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Your Cat Is Pregnant—When Can You Have Her Spayed?

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If you didn't intend to breed your cat, finding out she's pregnant can be a shock you don't want to repeat again. The best way to prevent pregnancies is to have your kitty spayed and explore pet desexing options. But if she's already pregnant, how long do you have to wait until you can have her spayed? It's possible to spay during pregnancy, during nursing, and after nursing—here's all you need to know about each option.

Spaying a Cat When She's Pregnant

Contrary to popular belief, it's possible to spay a cat when she's pregnant. However, the is one very important thing you need to keep in mind—spaying will terminate the pregnancy. This is because spaying involves removing the ovaries and uterus, leaving no place for the kittens to grow. If you don't want to keep your cat's accidental litter, you can choose to have her spayed before the birth. However, it's best to do this as early as possible, as the swelling that occurs during pregnancy can increase the risk of blood loss. Your vet will take your cat's health and pregnancy stage into account when determining whether the procedure is a good idea.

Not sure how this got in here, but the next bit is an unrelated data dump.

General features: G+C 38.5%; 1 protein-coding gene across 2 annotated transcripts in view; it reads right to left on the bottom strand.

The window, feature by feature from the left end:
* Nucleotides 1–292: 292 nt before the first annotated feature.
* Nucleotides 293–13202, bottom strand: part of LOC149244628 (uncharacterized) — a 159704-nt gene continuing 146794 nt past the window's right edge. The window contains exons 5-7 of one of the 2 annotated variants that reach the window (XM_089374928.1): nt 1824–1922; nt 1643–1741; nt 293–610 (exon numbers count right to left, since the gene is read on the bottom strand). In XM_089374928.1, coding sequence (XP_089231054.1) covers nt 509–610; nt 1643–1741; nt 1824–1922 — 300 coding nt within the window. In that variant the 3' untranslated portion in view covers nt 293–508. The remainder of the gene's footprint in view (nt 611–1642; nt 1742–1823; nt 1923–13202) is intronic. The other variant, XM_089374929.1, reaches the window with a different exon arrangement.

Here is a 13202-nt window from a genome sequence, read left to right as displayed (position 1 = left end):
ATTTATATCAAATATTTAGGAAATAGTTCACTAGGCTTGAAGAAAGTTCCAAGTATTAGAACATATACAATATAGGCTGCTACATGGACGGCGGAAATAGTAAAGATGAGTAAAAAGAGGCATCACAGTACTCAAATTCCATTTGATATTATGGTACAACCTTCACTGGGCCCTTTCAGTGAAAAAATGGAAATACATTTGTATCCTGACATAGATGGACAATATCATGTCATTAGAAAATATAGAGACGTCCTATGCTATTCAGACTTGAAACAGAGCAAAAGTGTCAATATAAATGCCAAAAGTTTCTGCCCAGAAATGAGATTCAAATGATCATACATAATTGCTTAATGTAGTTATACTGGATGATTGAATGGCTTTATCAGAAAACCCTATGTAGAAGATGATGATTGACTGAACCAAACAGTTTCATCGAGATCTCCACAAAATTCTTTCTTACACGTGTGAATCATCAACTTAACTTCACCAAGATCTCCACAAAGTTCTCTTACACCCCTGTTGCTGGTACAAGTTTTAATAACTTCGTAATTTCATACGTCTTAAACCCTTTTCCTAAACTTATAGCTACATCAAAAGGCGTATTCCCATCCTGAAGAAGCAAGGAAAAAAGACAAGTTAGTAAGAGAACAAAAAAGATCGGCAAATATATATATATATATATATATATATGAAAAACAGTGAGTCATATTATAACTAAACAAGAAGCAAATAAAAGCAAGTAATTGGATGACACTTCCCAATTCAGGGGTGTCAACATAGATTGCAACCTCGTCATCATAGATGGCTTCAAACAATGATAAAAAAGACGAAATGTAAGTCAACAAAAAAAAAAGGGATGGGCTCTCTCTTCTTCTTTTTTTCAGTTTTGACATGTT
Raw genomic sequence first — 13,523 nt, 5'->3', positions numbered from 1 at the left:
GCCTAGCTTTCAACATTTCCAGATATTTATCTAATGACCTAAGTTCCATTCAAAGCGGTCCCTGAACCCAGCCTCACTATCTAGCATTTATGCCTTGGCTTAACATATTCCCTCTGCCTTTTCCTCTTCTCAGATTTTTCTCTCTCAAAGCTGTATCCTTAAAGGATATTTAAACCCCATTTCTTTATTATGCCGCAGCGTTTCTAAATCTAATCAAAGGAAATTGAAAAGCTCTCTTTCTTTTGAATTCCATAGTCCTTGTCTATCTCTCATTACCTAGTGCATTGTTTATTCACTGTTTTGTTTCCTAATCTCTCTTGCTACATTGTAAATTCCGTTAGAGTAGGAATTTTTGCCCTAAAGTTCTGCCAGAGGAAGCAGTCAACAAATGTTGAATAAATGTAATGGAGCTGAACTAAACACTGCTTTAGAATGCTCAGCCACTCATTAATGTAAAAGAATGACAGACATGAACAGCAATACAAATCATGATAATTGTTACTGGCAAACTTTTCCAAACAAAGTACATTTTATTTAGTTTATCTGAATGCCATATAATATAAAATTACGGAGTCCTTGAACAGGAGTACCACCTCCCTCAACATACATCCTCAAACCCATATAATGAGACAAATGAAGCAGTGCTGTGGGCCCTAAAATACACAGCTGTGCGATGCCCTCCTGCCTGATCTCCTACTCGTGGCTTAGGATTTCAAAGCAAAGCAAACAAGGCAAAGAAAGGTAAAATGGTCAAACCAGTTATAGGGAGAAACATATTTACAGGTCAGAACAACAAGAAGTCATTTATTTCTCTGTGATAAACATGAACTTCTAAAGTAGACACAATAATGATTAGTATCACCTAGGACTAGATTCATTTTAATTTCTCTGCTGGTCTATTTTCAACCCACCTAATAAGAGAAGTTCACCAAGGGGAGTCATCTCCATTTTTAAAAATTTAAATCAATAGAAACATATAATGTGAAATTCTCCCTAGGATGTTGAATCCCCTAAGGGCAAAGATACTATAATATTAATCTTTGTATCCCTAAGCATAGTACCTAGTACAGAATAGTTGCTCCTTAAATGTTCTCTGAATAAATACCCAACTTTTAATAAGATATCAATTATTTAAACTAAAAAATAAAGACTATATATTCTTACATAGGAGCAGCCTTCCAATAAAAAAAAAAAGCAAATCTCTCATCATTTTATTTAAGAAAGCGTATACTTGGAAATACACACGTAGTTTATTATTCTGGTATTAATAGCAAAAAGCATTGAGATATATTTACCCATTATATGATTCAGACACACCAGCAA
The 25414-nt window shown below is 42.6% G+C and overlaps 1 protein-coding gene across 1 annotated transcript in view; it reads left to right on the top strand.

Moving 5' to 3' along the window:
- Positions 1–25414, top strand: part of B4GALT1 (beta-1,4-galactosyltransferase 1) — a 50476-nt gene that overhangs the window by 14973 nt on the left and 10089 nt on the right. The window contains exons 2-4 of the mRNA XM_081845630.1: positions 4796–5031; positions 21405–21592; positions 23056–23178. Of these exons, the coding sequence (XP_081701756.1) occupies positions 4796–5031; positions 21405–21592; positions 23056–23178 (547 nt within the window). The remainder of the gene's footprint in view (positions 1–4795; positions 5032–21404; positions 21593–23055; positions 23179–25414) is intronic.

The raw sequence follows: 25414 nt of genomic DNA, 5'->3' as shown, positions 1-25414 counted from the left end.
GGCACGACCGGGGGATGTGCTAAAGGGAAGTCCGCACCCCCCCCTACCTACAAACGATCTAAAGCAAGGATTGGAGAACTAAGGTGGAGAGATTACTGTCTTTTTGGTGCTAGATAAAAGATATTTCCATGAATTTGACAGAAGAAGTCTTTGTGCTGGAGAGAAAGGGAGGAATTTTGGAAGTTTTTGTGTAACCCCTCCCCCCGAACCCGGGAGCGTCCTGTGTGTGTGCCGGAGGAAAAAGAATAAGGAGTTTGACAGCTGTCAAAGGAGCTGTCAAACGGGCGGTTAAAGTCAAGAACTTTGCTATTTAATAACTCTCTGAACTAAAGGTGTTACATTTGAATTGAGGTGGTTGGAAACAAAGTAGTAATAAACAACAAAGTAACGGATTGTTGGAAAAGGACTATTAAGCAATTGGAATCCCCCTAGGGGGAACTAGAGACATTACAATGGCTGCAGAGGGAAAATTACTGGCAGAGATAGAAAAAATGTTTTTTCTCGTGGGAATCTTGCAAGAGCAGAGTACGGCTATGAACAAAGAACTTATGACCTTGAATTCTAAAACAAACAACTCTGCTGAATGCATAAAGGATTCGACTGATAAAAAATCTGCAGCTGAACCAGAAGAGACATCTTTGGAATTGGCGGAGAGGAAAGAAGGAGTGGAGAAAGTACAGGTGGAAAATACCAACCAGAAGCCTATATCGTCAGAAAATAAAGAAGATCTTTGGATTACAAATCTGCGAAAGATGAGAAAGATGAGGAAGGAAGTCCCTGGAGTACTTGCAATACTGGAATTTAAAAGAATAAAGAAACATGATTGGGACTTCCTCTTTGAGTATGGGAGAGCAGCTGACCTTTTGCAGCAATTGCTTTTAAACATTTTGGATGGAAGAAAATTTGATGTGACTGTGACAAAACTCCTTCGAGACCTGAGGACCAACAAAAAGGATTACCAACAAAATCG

Spaying Your Cat When She's Nursing

If you want to keep your cat's accidental litter, you'll want to have her spayed after the pregnancy. Technically, it's possible to book her in for the procedure soon after the birth when she's still nursing the kittens. However, this is not recommended for a number of reasons. First, there'll be a risk of excess bleeding during surgery. This is due to the increased blood supply when a cat is nursing. This can complicate the procedure, and a lot of blood loss can have serious effects on your cat's health.

Another issue is that some cats may produce less milk after their spay procedure, which can lead to the kittens becoming malnourished. Finally, there's the pain problem. The first few days after being spayed, your cat is likely to experience pain—particularly during nursing. As a result, many cats refuse to nurse their kittens after being spayed, and taking care of rejected kittens can be very difficult. All in all, it's best to avoid spaying your cat while she's still lactating.

Spaying Your Cat When She's Done Nursing

If you're happy to allow your cat's pregnancy to go ahead, the best time to spay her is once she's completely done nursing. This typically happens when the kittens around 6 to 7 weeks old. You can have your cat spayed when the kittens are around 5 weeks old and already eating solid food, but note that you'll need to give your cat a day or so to recover before returning her to the kittens to nurse them.